Get full access to Outside Learn, our online education hub featuring in-depth fitness and nutrition courses and more than 2,000 instructional videos when you sign up for Outside+.
I love the calorie burn I get from indoor cycling, but I can never make it to a class on time. Can I design my own?
We love indoor cycling, too! And with a burn of up to 600 calories per class, it’s no wonder this is a favorite fat burner for women worldwide. And, yes, you can absolutely create a great DIY workout, sans instructor. Here’s the lowdown on how to keep your wheels spinning and the calories burning while riding solo.
Factor of Four
There are four class factors to consider when putting together your indoor cycling workout:
A good class has a blend of both seated and standing work. When seated, your butt is in the saddle, hands on the bars, shoulders and back relaxed. When standing, you should hover over the seat a couple of inches with your bodyweight distributed evenly between your feet.
Resistance is added or subtracted by turning a knob on the bike frame. Increase the tension for hills or hard sprints, and decrease it for flats or longer intervals.
Cadence is the number of revolutions you complete per minute, and it should increase or decrease depending on your goal: The faster you’re pedaling (and/or the higher the resistance), the higher your heart rate will go. Determine your actual cadence by holding one hand above your right thigh and counting the number of times your thigh hits your palm in 15 seconds. Multiply that number by four to get your revolutions per minute (RPM).
The idea of indoor cycling is to replicate the challenges of riding on outdoor terrain (but without the bugs in your teeth!). Choose from these “terrains” when constructing a class:
Flats: Imagine the freeing expanse of open road as you set the resistance low while keeping your cadence high (80 to 100 RPM). Riding the flats can be done while seated or standing.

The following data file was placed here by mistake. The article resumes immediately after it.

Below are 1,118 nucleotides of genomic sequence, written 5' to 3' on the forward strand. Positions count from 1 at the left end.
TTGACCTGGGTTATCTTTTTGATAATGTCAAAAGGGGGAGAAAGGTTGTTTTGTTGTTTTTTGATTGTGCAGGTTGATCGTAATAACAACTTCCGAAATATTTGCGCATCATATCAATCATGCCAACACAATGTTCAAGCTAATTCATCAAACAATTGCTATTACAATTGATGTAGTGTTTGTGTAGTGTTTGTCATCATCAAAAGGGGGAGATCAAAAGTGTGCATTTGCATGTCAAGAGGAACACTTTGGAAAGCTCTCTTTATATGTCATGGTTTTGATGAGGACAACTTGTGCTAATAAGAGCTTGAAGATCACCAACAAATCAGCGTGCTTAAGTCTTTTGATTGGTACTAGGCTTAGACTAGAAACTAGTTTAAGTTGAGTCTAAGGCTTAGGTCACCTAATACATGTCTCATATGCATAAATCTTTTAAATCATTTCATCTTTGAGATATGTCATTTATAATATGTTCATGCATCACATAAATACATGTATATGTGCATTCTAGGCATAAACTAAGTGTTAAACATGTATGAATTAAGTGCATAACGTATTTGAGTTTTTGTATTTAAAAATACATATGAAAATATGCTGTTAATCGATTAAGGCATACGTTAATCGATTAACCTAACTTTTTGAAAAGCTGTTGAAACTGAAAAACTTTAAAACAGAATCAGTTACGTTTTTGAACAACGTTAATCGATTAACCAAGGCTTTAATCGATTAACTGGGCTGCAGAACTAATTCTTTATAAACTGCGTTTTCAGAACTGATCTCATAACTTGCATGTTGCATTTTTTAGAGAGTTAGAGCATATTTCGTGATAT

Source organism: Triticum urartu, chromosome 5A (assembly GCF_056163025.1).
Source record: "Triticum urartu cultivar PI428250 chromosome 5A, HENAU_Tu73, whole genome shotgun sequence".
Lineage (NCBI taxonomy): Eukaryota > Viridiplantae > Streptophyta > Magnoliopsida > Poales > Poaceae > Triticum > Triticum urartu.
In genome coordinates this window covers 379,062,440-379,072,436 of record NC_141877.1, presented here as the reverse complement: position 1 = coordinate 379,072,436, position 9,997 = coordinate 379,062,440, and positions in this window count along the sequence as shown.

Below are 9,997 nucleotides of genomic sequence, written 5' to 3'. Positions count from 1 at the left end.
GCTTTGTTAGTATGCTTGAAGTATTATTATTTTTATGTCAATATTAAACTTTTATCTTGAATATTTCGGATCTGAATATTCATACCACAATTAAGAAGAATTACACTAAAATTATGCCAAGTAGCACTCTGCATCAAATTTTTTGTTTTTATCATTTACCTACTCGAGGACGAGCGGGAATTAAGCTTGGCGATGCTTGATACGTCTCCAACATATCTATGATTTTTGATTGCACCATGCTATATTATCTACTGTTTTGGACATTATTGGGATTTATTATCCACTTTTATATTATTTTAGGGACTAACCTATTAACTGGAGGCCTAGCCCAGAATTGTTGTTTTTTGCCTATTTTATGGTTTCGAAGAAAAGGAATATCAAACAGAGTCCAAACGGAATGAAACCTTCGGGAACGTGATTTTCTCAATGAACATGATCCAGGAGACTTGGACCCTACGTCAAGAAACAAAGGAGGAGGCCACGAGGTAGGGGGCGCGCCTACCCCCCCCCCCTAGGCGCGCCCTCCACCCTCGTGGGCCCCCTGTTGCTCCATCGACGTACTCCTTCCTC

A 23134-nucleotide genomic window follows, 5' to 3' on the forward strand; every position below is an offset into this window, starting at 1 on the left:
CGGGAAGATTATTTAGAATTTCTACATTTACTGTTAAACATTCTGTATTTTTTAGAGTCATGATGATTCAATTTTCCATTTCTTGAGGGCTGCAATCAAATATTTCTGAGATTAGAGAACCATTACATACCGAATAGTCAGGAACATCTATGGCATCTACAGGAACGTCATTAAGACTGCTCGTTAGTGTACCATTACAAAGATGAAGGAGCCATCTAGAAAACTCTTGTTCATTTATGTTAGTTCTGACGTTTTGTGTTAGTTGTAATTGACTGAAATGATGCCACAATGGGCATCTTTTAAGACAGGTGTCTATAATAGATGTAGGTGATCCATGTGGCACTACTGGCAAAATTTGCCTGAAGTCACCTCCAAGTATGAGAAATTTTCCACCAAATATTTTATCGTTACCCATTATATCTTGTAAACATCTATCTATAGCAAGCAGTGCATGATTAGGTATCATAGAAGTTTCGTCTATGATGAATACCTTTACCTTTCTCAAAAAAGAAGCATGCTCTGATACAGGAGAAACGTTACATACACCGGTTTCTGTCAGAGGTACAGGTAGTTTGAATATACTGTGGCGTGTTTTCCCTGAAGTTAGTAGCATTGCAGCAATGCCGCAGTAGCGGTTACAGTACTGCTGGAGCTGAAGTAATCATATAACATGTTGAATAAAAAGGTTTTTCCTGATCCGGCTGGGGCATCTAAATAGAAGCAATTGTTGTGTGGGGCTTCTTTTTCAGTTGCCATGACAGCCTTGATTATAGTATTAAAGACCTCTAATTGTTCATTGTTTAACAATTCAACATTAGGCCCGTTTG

Hills: Grinding up a hill is a butt-blasting fat melter. Increase the resistance and slow the cadence to 60 to 80 RPM and grind it out, sitting or standing.
Jumps: Challenge your endurance and boost leg strength by adding jumps: Stand for several counts or revolutions, then sit for several counts/revolutions.
Sprints: Add sprints to build anaerobic capacity and incinerate body fat: For the sprint, crank the resistance up high and increase your cadence to 90 to 100 RPM for 15 to 30 seconds. Then dial back both resistance and cadence for a 30- to 60-second rest period, then repeat.
Form for Function
No matter which terrain you’re cycling or how fast you’re going, your form should remain the same:
- Your feet should be flat at the bottom of every pedal stroke — in other words, don’t point your toes down.
- Your knees should be in line with your toes, not collapsing inward or bowing outward.
- Your hips should be level — no wobbling side to side, even when powering up a hard hill.
- Your hands and shoulders should be relaxed — don’t lean on them or use them to pull on the handlebars when the going gets tough.
- Your focus should be forward and slightly in front of your bike as if looking at the road.
Pieces in Place
Now that you’ve got the elements down, it’s time to craft your workout according to the goal of the day. If your goal is …
- … Endurance, shoot for a longer riding duration (30-plus minutes) and stick to flats for most of the ride. Add in one or two jump segments for variety and to give your legs (and butt!) a break.
- … Strength, create a moderate-length ride (20 to 30 minutes) dominated by hills, using flats as a warm-up and cool-down and as short recovery bouts in between climbs. (See the chart.)
- … Fat burning, craft a shorter (10- to 20- minute) high-intensity interval training ride that combines hills, jumps and sprints, alternating intense periods with periods of rest on the flat.
Erin’s 30-Minute Strength Ride – Focus: Glutes